When Dan Jones & Associates asked Utah voters about raising the minimum wage from $7.25 to just over $10 per hour, 41% of them agreed it would be a good idea.
41% said no, it wouldn’t. More than 80% of Utahns who identify themselves as liberal wanted to see the minimum wage increased, but less than a quarter of those who call themselves conservative thought it should happen.
Voter responses to the minimum wage and other questions are outlined in a research brief published today by Utah Foundation. The issue of jobs and the economy ranked #5 on the top ten list created as part of the 2016 Utah Priorities Project, an election-year assessment of the issues most important to Utah voters.
The research brief also shows the earnings of 74% of Utahns are above the “living wage” calculated by the Massachusetts Institute of Technology. By that standard, Utah ranks 31st in the nation. At the same time, the earnings of only 5% of Utahns fell below the federal poverty standard. That ranks 8th in the nation.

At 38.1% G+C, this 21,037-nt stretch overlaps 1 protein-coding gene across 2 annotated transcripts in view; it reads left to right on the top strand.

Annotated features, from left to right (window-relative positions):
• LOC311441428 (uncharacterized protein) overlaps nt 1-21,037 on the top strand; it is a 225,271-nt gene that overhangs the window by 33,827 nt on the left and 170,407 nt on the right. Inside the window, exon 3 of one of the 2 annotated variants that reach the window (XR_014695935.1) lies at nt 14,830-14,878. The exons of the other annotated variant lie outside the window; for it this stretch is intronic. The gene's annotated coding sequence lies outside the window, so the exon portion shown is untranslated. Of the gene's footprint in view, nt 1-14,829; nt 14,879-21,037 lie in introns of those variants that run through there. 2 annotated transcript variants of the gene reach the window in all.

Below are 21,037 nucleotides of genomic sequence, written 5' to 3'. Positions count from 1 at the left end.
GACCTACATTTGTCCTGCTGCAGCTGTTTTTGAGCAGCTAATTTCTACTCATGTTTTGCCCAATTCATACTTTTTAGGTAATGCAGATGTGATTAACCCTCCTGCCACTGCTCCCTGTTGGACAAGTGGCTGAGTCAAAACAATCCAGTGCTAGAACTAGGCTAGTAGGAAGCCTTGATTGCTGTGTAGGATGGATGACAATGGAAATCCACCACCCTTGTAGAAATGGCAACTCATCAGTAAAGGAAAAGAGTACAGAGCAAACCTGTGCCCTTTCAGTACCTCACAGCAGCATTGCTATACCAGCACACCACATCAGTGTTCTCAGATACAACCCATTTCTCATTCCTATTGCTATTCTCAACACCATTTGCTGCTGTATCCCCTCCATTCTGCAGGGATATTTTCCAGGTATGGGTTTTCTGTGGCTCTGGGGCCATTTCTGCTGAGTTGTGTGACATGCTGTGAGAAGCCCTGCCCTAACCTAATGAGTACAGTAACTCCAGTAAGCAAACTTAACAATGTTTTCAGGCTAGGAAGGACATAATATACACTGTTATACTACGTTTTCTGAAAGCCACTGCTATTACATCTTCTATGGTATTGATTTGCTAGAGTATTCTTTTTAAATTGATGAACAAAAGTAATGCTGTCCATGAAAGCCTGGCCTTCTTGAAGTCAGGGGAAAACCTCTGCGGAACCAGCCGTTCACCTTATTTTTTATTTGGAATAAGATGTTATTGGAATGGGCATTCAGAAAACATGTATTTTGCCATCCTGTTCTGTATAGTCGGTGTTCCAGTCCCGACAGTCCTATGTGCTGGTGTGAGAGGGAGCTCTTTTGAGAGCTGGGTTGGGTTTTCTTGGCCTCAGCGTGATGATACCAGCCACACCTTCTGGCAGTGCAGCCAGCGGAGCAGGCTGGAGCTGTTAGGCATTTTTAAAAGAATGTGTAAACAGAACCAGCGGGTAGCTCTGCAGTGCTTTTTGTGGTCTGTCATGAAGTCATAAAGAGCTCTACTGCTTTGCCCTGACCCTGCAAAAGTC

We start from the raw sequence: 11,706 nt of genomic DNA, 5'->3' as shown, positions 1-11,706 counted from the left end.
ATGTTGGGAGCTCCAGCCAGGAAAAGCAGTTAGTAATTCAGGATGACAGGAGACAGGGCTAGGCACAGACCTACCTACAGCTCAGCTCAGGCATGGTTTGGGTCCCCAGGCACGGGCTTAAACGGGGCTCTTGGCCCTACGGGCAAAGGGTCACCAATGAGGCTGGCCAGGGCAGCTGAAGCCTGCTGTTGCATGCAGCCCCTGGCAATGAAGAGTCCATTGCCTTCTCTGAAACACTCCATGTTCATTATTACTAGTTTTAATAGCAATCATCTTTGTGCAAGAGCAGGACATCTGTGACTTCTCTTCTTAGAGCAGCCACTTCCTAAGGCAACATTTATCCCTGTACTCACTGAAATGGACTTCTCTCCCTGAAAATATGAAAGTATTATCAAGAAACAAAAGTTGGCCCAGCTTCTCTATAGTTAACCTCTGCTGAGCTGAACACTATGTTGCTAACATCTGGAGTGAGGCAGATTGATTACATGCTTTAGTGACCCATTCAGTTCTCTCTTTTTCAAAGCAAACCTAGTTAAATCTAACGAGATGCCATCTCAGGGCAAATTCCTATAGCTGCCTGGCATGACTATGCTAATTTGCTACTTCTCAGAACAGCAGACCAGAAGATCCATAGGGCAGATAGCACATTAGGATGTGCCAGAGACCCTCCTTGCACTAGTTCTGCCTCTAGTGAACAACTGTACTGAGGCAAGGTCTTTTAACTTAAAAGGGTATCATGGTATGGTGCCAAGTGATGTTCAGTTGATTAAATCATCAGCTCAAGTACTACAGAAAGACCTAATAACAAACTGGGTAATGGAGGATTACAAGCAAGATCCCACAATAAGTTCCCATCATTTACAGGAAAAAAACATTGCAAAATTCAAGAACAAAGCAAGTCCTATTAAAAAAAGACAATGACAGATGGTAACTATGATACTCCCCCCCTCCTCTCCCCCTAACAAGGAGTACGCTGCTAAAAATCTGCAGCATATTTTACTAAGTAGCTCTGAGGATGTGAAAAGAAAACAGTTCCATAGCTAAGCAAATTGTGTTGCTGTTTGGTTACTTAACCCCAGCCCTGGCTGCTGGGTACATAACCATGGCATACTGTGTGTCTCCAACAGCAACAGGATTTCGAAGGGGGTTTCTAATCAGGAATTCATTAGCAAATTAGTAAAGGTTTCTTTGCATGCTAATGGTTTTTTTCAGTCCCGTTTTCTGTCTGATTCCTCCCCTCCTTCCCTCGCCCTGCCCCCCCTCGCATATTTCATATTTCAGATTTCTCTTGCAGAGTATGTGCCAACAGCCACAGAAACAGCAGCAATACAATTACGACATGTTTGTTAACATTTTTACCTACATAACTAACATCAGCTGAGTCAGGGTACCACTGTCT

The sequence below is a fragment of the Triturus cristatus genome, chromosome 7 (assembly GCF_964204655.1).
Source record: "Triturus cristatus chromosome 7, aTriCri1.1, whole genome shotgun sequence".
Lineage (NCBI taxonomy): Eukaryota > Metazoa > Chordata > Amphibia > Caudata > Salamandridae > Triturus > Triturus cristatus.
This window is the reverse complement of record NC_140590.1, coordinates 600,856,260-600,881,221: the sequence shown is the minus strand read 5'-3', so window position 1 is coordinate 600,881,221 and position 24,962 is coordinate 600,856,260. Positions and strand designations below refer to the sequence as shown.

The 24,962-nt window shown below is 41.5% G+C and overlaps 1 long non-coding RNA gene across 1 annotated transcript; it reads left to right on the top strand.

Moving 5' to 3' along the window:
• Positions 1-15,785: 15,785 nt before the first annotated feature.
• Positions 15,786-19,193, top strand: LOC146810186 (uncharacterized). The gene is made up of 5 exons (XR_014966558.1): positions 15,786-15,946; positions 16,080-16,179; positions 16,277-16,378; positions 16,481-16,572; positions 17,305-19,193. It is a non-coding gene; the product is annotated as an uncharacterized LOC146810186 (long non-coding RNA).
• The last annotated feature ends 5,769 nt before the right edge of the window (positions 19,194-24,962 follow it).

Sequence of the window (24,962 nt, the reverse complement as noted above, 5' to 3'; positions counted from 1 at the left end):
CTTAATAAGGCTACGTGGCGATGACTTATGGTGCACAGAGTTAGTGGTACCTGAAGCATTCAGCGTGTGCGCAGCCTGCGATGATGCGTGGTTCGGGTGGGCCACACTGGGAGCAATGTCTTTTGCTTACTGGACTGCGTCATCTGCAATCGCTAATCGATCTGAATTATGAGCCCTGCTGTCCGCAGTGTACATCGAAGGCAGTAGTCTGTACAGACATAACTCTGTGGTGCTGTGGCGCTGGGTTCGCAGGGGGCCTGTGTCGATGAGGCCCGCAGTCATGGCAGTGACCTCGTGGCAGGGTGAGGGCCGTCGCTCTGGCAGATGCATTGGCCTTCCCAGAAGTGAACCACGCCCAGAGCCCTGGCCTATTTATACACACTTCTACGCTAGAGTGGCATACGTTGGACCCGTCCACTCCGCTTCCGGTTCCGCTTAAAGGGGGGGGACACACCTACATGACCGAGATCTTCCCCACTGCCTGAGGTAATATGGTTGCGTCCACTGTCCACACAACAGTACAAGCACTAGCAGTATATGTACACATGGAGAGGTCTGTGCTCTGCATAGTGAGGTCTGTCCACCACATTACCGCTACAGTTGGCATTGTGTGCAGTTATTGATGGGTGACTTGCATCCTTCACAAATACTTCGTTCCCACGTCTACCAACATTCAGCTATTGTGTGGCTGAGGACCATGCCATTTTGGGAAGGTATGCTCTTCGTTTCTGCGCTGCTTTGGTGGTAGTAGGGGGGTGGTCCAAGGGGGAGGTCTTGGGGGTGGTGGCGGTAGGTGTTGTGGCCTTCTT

“In 2008 and 2012 jobs and the economy was the highest priority for Utah voters,” said Utah Foundation Research Analyst Christopher Collard, the author of the report. “This year it ranks 5, but a lot of people are still concerned about the cost-of-living and availability of jobs”
Collard continued, “There was little wage growth from 2009 to 2014, but 2015 was a better year and the data is still coming in on 2016.”
On the subject of a minimum wage increase, Collard said it would benefit many adults as well as teenagers. “A majority of those who would get a raise are between the ages 20 and 35.”
The research brief on jobs and the economy, along with all the topics from 2016 and previous editions of the Utah Priorities Project, is available on the Utah Foundation website,www.utahfoundation.org.